Further challenges by a Trustee in Bankruptcy to unwind auxiliary relief orders within family proceedings can be made under section 339 and 340 of the IA 1986. In relation to section 339 IA 1986, this relates to transactions at under value and the leading case on these transactions is Hill V Haines 2007 EWCA Civ 1284, where a Trustee in Bankruptcy could challenge a Property Adjustment Order in circumstances where there is evidence of collusion or misrepresentation between the parties.

Where a lump sum has been paid over in family proceedings to comply with a Consent Order but not yet paid to the receiving party, the monies cannot be claimed by a Trustee in Bankruptcy. As with pensions, these do not vest in a Trustee in Bankruptcy, and therefore any implementation of pension sharing orders is not affected by the making of a bankruptcy order. Periodical payments remain payable by a bankrupt but the assessment of quantum is not binding on a bankruptcy court, as a Trustee in Bankruptcy can make an income payments order application leaving the bankrupt with an amount a Trustee in Bankruptcy considers suitable for the bankrupt’s reasonable needs to provide for themselves and their family.

If there is any suggestion that a divorcing party may be at risk of bankruptcy in the future as they are either carrying a lot of debt or have had some form of gambling addiction in the past, then it would not be advisable to agree to a Mesher order on the basis that if the divorcing party was to be made bankrupt, then a Trustee in Bankruptcy would be entitled to an order for sale of the family home before the terms of the Mesher order had been triggered. In this situation, it would be imperative to strive for a clean break in the family proceedings where there is a suggestion that bankruptcy proceedings may be commenced.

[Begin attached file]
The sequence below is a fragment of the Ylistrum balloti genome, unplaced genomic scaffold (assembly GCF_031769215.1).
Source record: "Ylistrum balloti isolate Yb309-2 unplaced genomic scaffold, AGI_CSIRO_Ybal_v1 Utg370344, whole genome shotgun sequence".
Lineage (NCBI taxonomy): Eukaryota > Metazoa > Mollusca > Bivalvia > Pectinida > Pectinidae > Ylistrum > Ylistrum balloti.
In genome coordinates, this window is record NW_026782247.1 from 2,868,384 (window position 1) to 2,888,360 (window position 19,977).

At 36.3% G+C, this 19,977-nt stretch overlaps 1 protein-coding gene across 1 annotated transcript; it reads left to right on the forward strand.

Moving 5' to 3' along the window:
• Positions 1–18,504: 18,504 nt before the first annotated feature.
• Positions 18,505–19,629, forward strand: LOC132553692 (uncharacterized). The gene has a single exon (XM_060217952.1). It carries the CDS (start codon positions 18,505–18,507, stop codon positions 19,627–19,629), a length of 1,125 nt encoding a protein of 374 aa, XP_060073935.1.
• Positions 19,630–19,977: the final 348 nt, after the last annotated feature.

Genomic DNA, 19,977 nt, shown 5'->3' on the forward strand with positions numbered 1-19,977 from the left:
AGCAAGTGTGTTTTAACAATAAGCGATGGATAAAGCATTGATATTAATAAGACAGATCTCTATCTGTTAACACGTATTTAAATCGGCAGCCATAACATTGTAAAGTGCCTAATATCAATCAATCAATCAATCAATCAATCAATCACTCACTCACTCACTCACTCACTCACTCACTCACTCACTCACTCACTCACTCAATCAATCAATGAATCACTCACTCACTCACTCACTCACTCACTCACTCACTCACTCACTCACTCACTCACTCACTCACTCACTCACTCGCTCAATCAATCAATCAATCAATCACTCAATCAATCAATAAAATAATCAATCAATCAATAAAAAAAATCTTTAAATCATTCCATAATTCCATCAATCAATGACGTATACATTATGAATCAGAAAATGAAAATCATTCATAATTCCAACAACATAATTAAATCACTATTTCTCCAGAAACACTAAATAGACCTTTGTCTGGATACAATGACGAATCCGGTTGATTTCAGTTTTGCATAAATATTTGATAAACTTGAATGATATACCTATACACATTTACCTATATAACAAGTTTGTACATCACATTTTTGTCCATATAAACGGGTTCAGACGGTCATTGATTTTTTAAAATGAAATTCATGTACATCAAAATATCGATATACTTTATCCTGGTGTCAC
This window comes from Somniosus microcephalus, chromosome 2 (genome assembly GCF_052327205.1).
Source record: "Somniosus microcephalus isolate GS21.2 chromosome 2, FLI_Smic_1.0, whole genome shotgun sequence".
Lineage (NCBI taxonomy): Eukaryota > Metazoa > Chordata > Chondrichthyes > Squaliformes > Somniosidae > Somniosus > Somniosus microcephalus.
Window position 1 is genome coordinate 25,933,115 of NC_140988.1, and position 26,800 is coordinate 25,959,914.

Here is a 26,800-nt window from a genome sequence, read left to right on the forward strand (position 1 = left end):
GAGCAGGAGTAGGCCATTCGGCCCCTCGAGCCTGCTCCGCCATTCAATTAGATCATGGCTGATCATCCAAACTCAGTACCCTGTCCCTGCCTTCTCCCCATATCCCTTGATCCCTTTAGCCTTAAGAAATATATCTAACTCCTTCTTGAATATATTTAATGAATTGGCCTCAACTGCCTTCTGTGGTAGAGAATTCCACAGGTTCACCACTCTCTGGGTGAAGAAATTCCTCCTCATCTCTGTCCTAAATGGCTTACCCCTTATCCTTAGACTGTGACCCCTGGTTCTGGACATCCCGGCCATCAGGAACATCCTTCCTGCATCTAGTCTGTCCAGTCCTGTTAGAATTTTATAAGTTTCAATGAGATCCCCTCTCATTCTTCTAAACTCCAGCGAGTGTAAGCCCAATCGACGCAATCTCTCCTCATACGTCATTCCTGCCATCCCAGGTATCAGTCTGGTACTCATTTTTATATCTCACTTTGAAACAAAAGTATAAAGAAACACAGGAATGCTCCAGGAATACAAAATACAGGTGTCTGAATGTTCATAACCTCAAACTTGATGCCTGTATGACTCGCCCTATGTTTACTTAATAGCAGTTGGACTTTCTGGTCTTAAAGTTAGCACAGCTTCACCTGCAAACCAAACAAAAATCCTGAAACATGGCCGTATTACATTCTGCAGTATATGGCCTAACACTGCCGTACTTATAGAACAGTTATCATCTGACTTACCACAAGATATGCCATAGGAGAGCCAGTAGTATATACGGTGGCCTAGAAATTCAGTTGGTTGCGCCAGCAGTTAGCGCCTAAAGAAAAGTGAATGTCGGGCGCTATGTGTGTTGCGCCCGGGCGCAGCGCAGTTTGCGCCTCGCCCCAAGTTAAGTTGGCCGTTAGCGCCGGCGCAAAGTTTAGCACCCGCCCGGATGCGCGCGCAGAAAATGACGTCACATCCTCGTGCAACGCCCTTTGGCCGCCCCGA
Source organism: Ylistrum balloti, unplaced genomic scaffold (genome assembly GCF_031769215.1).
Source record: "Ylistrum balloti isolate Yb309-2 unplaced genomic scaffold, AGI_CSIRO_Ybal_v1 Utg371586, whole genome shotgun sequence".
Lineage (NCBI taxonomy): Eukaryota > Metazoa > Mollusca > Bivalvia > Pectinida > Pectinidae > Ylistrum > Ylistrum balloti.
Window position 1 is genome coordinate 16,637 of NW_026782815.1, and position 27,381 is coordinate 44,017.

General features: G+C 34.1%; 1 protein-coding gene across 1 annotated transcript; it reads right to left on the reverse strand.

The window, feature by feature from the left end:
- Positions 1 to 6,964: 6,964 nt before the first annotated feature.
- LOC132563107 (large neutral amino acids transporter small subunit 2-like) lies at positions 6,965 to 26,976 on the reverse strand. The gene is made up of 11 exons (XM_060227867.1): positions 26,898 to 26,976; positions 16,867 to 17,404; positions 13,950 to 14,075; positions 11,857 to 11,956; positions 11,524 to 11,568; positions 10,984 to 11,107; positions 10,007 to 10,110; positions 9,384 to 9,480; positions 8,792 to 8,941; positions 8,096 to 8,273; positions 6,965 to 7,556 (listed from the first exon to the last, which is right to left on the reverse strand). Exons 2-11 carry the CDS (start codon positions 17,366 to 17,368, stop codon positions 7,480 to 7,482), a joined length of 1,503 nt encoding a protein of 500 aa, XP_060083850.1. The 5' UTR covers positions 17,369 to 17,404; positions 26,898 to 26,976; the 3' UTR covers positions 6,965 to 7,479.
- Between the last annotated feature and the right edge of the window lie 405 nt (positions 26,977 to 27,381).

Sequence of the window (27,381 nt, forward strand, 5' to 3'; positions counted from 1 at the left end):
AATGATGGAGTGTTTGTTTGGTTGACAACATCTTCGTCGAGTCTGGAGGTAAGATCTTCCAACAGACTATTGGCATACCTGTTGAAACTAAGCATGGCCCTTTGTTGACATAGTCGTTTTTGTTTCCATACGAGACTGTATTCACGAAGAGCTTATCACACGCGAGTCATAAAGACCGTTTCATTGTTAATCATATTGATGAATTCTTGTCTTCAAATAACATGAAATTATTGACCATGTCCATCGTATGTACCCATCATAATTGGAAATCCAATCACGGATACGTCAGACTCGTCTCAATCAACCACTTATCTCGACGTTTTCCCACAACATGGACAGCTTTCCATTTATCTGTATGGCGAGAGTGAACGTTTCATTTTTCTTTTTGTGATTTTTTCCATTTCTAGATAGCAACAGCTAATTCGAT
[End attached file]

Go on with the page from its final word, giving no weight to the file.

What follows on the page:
This all demonstrates how important it is where there is a risk of bankruptcy of one of the divorcing parties, to finalise an agreement to be approved by the family court as soon as possible; and prior to the presentation of a bankruptcy petition. If a divorcing party is made bankrupt prior to finalising the financial consent order in family proceedings, then the assets that belonged to the bankrupt would vest in a Trustee in Bankruptcy, and cannot form part of the financial assets within the divorce proceedings until the bankruptcy has been concluded.

It is always advisable to seek expert advice when there is a potential cross over between the family and bankruptcy proceedings. At Turner Nicholson, we have a wide range of expertise to deal not only with the complexities of divorce proceedings but also with the impact of any financial constraints and insolvency.

Please do contact us if you have any of the above concerns before commencing either divorce or bankruptcy proceedings; or if you have already commenced proceedings and need advice over any of the above issues.

By Emma Easton, Partner